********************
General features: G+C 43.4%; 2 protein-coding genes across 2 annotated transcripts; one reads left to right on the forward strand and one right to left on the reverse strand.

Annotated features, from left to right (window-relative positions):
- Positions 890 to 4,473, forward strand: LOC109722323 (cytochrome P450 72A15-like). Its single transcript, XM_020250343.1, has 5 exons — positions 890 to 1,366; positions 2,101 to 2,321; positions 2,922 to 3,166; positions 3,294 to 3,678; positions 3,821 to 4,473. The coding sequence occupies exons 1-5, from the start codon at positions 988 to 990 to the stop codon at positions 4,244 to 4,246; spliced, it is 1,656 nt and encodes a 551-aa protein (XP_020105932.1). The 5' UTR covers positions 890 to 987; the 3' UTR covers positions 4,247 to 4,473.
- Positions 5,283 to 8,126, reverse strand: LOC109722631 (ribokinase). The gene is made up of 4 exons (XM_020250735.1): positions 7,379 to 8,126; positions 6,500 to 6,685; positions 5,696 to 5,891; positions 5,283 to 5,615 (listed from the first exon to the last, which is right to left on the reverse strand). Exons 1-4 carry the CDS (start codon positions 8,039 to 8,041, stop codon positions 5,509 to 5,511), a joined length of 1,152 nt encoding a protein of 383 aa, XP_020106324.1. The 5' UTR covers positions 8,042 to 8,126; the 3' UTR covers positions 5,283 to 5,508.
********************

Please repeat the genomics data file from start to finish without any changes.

General features: G+C 43.4%; 2 protein-coding genes across 2 annotated transcripts; one reads left to right on the forward strand and one right to left on the reverse strand.

Annotated features, from left to right (window-relative positions):
- Positions 890 to 4,473, forward strand: LOC109722323 (cytochrome P450 72A15-like). Its single transcript, XM_020250343.1, has 5 exons — positions 890 to 1,366; positions 2,101 to 2,321; positions 2,922 to 3,166; positions 3,294 to 3,678; positions 3,821 to 4,473. The coding sequence occupies exons 1-5, from the start codon at positions 988 to 990 to the stop codon at positions 4,244 to 4,246; spliced, it is 1,656 nt and encodes a 551-aa protein (XP_020105932.1). The 5' UTR covers positions 890 to 987; the 3' UTR covers positions 4,247 to 4,473.
- Positions 5,283 to 8,126, reverse strand: LOC109722631 (ribokinase). The gene is made up of 4 exons (XM_020250735.1): positions 7,379 to 8,126; positions 6,500 to 6,685; positions 5,696 to 5,891; positions 5,283 to 5,615 (listed from the first exon to the last, which is right to left on the reverse strand). Exons 1-4 carry the CDS (start codon positions 8,039 to 8,041, stop codon positions 5,509 to 5,511), a joined length of 1,152 nt encoding a protein of 383 aa, XP_020106324.1. The 5' UTR covers positions 8,042 to 8,126; the 3' UTR covers positions 5,283 to 5,508.